POSTED: 01:30 a.m. HST, Nov 14, 2010
LAST UPDATED: 01:56 p.m. HST, Dec 14, 2010
The mystery in the "Champ box" was James MacArthur's to solve.
In case you haven't been closely following the new "Hawaii Five-0," that's the toolbox Steve McGarrett found in his father's garage during the pilot. There are secrets in the box with the Champion Spark Plugs decal, but after early-season hints about their significance, all of it seemed to fade away.
In truth, CBS was hoping that MacArthur — who played "Danno" in the original series — would guest-star as a longtime neighbor who helps unravel the mystery, said Peter Lenkov, one of the show's executive producers.
Unfortunately, MacArthur was in poor health as the show began to shoot episodes last summer and died Oct. 28 at the Mayo Clinic in Jacksonville, Fla.
"For the audience that watched the original show, it would be McGarrett working with Danno again," Lenkov said last week. "And Danno would be helping to solve the case, very much like the original show. And I sort of held out thinking that ultimately he would recuperate and join us on the show."
That story arc remains, though, and Lenkov still wants to wink at TV history.
"We are starting to do that story now," he said. "And I am going to cast it with another member of the original 'Hawaii Five-0.'"
LITTLE CHIN is back on "Five-0."
Last week, when Honolulu actor Dennis Chun stepped onto the set as police sergeant Duke Lukela, he breathed life into a nostalgic alchemy of family, friends and fiction.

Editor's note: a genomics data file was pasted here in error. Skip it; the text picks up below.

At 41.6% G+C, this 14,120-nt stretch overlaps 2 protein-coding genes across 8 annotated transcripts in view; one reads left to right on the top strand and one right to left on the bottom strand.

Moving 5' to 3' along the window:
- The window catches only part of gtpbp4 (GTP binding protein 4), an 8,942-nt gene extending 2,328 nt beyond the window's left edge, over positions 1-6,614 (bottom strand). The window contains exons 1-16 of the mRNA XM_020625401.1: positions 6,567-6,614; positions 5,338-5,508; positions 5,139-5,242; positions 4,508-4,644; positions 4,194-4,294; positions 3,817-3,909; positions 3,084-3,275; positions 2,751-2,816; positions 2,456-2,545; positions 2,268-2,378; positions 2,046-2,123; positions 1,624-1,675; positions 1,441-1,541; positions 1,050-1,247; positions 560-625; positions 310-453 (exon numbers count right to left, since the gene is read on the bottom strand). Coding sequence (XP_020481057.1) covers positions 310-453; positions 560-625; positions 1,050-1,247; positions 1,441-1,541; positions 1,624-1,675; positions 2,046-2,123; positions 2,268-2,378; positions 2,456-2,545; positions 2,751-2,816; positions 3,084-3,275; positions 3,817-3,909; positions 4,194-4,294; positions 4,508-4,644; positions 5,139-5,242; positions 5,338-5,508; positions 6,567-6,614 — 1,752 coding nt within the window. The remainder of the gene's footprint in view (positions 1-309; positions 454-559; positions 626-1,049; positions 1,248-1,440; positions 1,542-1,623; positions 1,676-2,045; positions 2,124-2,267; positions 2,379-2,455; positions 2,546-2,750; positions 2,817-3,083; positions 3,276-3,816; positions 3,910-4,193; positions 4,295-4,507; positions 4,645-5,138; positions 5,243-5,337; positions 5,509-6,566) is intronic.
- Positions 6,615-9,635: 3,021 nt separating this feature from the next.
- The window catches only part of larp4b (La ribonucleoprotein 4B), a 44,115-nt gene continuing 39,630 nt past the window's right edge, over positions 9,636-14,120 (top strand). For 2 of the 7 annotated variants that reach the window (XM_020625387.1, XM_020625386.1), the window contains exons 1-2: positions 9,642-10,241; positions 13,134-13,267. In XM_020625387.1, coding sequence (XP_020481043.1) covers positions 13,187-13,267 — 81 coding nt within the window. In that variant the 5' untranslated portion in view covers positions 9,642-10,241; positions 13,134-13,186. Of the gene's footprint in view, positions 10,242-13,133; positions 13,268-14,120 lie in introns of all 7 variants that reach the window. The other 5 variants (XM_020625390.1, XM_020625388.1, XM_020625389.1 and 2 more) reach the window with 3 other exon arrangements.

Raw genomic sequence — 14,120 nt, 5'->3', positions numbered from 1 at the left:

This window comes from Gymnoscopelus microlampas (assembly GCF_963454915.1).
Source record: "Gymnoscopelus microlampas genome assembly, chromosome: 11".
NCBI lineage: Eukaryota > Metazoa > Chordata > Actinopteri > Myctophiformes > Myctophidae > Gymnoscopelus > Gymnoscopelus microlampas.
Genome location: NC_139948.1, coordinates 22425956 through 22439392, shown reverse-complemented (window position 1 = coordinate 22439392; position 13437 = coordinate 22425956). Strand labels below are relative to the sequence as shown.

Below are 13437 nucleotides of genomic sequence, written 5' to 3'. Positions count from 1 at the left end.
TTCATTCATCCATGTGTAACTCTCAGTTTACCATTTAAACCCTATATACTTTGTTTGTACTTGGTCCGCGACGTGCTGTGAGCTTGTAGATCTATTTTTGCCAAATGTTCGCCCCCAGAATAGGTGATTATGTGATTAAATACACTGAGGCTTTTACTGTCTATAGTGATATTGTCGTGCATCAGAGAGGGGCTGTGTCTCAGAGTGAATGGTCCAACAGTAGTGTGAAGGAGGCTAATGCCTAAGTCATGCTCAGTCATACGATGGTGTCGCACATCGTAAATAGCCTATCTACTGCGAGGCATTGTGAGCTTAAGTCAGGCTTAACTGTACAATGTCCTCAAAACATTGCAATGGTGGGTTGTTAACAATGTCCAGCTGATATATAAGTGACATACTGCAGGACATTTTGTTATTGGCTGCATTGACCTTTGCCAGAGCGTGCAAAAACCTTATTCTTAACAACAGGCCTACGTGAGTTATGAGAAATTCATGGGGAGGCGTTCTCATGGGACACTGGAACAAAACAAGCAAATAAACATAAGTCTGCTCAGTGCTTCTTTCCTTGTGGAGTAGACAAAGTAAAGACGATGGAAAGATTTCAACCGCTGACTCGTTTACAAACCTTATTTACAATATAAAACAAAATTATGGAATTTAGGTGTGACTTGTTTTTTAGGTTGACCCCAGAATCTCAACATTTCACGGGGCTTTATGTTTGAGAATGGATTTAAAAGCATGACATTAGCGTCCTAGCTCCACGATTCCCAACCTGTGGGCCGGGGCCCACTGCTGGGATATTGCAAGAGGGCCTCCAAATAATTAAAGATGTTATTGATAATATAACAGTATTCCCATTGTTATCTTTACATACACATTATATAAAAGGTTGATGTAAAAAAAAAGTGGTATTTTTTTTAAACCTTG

Chun is the son of Kam Fong, who played Chin Ho Kelly in the original version of "Five-0." Whenever Chun was on set back in the day, MacArthur called him "Little Chin."
But the part of Lukela — an original "Five-0" character played by the late Herman Wedemeyer — will give Chun an indelible link to the show. How cool is that?
"I knew Herman, and he was a fantastic human being and a wonderful actor," Chun said. "It's an honor and rather humbling."
Chun isn't sure whether the part of Lukela will become a recurring role, but it's definitely a return trip to the show. Chun was in several episodes of the original series, appearing as a young gangster, a wounded cop and an ambulance driver. He also had a role as a doctor in the 1997 "Five-0" pilot that never aired.
His screen time will be precious no matter how long it lasts.
"I hope they are happy with it," he said. "I hope it helps the show and adds a little something to it. It was a great experience."
Chun's father was a real police officer for 16 years. When he left the department, he was given a tie clip bearing a miniature replica of his badge.
Chun wore the tie clip to the audition to honor his father, who died in 2002. He brought it to the set, too, but his character was dressed in a police uniform without a tie, so he put the memento in his chest pocket, "close to my heart."
He wore it for his father and for the friends he considered family.
"I just wanted to have the old gang with me," he said. "I feel the new group has done a real great job in giving a new image to 'Five-0,' and I think the old guy would want to be there to support them."
"ONE VOICE," a locally made documentary about the Kamehameha Schools song contest, received the Harrah's Rincon Audience Award at the 11th annual San Diego Asian Film Festival. It was the top choice out of 600 films viewed by audiences at the festival last month.
Produced by Pacific Islanders in Communications, it also took home the audience award for feature-length documentary at the 30th annual Hawaii International Film Festival.
AND that's a wrap.
Mike Gordon is the Star-Advertiser's film and television writer. His "Outtakes" column appears Sundays. E-mail him at firstname.lastname@example.org.